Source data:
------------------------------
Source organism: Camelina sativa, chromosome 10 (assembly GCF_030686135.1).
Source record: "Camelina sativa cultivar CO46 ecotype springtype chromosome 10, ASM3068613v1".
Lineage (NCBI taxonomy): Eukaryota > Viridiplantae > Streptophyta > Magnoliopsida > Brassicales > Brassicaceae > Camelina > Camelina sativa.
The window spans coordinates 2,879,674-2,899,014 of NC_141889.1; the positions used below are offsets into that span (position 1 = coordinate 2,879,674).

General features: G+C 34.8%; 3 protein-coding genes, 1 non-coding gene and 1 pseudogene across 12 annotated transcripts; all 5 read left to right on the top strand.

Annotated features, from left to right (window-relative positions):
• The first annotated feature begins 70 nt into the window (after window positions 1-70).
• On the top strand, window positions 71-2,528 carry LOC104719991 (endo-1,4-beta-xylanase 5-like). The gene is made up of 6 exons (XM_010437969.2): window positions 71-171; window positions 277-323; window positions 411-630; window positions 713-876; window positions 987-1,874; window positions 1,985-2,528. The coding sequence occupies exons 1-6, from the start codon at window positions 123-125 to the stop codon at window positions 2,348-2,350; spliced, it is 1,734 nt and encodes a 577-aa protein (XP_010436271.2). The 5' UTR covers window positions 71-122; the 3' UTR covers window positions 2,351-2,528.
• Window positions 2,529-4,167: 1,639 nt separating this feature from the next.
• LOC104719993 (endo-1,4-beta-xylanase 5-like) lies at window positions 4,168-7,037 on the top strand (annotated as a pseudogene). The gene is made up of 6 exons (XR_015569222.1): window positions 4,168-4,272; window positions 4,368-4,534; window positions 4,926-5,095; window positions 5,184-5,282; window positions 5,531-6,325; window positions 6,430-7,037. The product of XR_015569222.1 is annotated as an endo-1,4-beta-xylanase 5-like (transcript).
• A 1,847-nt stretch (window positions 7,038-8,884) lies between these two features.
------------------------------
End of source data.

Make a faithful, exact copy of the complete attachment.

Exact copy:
Source organism: Camelina sativa, chromosome 10 (assembly GCF_030686135.1).
Source record: "Camelina sativa cultivar CO46 ecotype springtype chromosome 10, ASM3068613v1".
Lineage (NCBI taxonomy): Eukaryota > Viridiplantae > Streptophyta > Magnoliopsida > Brassicales > Brassicaceae > Camelina > Camelina sativa.
The window spans coordinates 2,879,674-2,899,014 of NC_141889.1; the positions used below are offsets into that span (position 1 = coordinate 2,879,674).

General features: G+C 34.8%; 3 protein-coding genes, 1 non-coding gene and 1 pseudogene across 12 annotated transcripts; all 5 read left to right on the top strand.

Annotated features, from left to right (window-relative positions):
• The first annotated feature begins 70 nt into the window (after window positions 1-70).
• On the top strand, window positions 71-2,528 carry LOC104719991 (endo-1,4-beta-xylanase 5-like). The gene is made up of 6 exons (XM_010437969.2): window positions 71-171; window positions 277-323; window positions 411-630; window positions 713-876; window positions 987-1,874; window positions 1,985-2,528. The coding sequence occupies exons 1-6, from the start codon at window positions 123-125 to the stop codon at window positions 2,348-2,350; spliced, it is 1,734 nt and encodes a 577-aa protein (XP_010436271.2). The 5' UTR covers window positions 71-122; the 3' UTR covers window positions 2,351-2,528.
• Window positions 2,529-4,167: 1,639 nt separating this feature from the next.
• LOC104719993 (endo-1,4-beta-xylanase 5-like) lies at window positions 4,168-7,037 on the top strand (annotated as a pseudogene). The gene is made up of 6 exons (XR_015569222.1): window positions 4,168-4,272; window positions 4,368-4,534; window positions 4,926-5,095; window positions 5,184-5,282; window positions 5,531-6,325; window positions 6,430-7,037. The product of XR_015569222.1 is annotated as an endo-1,4-beta-xylanase 5-like (transcript).
• A 1,847-nt stretch (window positions 7,038-8,884) lies between these two features.